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Cervical Cancer Screening in Regional Hispanic Populations

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Objective: To examine ethno-regional differences in cervical cancer screening rates among 4 distinct Hispanic populations in 8 locations in the United States and the correlates of screening participation. Methods: Data were collected through telephone surveys and analyzed for women at least 18 years old (n=3,928), using logistic regression. Results: Ethno-regional differences in cervical cancer screening rates exist among Hispanic groups. Although some of the related factors reported in the literature were found to predict differences in rates, the differences persisted after controlling for those predictive factors. Conclusion: In addition to traditional demographic factors, other variables evidently underlie differences in Hispanics' utilization of cervical cancer screening services. These variables may be cultural and should be further investigated.
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Document Type: Research Article

Affiliations: 1: Baylor College of Medicine, Deputy Director, Chronic Disease Prevention and Control Research Center, San Antonio, TX. 2: Texas Department of Health, Austin, TX. 3: Center for Health Promotion Research and Development, University of Texas Houston Health Science Center, Houston, TX. 4: University of Texas Health Science Center at San Antonio, South Texas Health Research Center, San Antonio, TX. 5: University of Miami, Sylvester Comprehensive Cancer Center, Miami, FL. 6: San Diego State University, San Diego, CA. 7: University of California at San Francisco, San Francisco, CA. 8: The Brookdale Hospital Medical Center, Department of Surgery, Brooklyn, NY.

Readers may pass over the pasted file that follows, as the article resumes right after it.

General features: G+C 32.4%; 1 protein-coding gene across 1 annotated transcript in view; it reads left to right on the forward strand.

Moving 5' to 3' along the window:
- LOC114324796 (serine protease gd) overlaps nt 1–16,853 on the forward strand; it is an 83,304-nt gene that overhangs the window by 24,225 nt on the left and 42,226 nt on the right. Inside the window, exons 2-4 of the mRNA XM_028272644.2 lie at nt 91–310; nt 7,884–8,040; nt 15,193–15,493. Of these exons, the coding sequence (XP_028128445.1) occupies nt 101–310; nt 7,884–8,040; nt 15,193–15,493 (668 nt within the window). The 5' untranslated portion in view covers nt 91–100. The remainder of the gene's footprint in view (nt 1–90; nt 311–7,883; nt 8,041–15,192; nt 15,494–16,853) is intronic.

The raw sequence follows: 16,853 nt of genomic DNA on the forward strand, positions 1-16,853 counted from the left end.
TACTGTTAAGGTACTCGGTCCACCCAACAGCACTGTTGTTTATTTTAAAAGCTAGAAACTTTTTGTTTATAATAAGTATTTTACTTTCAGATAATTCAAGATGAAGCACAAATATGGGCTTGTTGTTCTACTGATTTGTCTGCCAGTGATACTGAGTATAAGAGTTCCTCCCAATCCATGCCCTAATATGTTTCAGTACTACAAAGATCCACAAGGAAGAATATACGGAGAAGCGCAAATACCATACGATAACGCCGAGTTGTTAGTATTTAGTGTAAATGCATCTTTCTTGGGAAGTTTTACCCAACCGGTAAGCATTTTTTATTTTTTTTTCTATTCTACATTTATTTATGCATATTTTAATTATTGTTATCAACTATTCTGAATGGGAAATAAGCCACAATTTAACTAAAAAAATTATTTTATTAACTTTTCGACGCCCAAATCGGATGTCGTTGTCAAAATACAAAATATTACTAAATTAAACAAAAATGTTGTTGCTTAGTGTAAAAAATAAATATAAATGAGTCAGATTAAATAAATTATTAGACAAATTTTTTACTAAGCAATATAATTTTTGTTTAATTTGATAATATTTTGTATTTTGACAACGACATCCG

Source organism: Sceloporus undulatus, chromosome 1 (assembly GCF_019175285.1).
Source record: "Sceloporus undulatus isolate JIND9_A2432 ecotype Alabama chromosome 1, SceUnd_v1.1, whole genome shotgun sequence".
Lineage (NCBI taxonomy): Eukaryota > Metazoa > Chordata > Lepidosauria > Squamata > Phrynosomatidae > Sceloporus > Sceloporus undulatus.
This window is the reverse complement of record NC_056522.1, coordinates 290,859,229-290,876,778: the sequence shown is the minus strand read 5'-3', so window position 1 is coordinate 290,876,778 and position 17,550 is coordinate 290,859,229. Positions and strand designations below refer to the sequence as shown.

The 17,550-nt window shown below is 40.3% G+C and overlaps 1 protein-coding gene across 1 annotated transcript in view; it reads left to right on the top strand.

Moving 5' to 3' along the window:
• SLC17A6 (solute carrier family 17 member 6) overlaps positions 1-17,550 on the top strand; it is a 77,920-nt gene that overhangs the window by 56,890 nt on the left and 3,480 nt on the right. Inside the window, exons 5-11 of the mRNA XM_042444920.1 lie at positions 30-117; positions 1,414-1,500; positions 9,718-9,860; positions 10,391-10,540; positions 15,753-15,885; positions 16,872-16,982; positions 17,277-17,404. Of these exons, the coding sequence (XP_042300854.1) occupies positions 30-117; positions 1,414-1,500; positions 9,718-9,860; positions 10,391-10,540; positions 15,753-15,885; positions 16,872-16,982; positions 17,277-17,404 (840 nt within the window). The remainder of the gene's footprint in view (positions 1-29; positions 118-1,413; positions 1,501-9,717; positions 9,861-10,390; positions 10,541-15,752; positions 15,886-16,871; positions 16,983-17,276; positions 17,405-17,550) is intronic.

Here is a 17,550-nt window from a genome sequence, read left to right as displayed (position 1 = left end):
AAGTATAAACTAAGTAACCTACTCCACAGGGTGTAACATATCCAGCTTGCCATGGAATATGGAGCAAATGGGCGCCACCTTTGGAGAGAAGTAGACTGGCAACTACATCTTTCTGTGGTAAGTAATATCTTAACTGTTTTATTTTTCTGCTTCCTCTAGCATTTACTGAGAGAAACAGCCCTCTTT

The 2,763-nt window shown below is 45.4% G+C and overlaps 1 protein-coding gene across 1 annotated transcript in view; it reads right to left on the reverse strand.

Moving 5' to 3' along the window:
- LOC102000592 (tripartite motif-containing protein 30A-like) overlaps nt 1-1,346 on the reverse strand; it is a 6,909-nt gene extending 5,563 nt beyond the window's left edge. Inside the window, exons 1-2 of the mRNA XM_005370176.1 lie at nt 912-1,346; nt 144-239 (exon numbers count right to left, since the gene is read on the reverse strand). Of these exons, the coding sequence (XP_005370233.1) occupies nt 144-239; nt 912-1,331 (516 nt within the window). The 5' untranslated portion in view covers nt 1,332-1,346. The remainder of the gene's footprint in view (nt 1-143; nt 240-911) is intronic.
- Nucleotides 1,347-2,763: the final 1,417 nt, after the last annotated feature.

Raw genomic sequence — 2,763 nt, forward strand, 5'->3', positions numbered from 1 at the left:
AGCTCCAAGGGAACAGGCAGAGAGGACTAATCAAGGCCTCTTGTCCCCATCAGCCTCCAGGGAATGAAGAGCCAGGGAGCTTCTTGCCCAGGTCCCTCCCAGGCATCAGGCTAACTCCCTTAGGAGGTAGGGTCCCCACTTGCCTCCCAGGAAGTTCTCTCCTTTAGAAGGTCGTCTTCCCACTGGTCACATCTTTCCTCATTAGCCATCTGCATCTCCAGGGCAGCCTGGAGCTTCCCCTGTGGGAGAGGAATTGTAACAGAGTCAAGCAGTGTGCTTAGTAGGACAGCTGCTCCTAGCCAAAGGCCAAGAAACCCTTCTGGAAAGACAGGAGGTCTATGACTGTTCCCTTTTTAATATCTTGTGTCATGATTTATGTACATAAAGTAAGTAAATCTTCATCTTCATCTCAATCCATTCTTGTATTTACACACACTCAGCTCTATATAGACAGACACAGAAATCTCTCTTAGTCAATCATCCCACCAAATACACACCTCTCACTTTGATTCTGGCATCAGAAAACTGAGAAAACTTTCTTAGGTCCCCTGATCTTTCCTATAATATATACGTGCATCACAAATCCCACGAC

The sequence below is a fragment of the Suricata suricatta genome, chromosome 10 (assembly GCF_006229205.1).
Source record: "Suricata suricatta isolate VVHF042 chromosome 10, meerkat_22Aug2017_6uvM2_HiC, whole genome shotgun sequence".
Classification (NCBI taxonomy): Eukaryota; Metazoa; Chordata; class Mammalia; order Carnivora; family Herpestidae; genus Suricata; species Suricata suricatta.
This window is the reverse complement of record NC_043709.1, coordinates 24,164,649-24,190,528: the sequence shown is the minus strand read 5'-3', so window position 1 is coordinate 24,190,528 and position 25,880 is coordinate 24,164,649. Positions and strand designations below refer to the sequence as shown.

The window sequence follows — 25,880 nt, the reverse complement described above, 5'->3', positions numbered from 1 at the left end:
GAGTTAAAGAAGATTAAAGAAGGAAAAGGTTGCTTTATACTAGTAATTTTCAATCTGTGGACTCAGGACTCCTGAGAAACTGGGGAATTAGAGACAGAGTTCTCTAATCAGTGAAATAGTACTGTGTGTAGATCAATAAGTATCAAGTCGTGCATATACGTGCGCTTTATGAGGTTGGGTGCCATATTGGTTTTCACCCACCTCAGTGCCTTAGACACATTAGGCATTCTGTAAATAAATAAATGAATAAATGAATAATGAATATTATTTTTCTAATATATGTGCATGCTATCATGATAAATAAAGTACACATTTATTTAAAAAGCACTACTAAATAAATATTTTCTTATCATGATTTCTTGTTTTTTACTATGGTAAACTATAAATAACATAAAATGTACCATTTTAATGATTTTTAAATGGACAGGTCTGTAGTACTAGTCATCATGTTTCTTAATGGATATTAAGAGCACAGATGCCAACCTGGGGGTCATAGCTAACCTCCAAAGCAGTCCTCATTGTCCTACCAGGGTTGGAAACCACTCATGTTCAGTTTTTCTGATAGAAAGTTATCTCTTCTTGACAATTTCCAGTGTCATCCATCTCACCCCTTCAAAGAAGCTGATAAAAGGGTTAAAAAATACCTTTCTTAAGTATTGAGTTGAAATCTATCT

Publication date: 2000-05-01

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  • The American Journal of Health Behavior seeks to improve the quality of life through multidisciplinary health efforts in fostering a better understanding of the multidimensional nature of both individuals and social systems as they relate to health behaviors.

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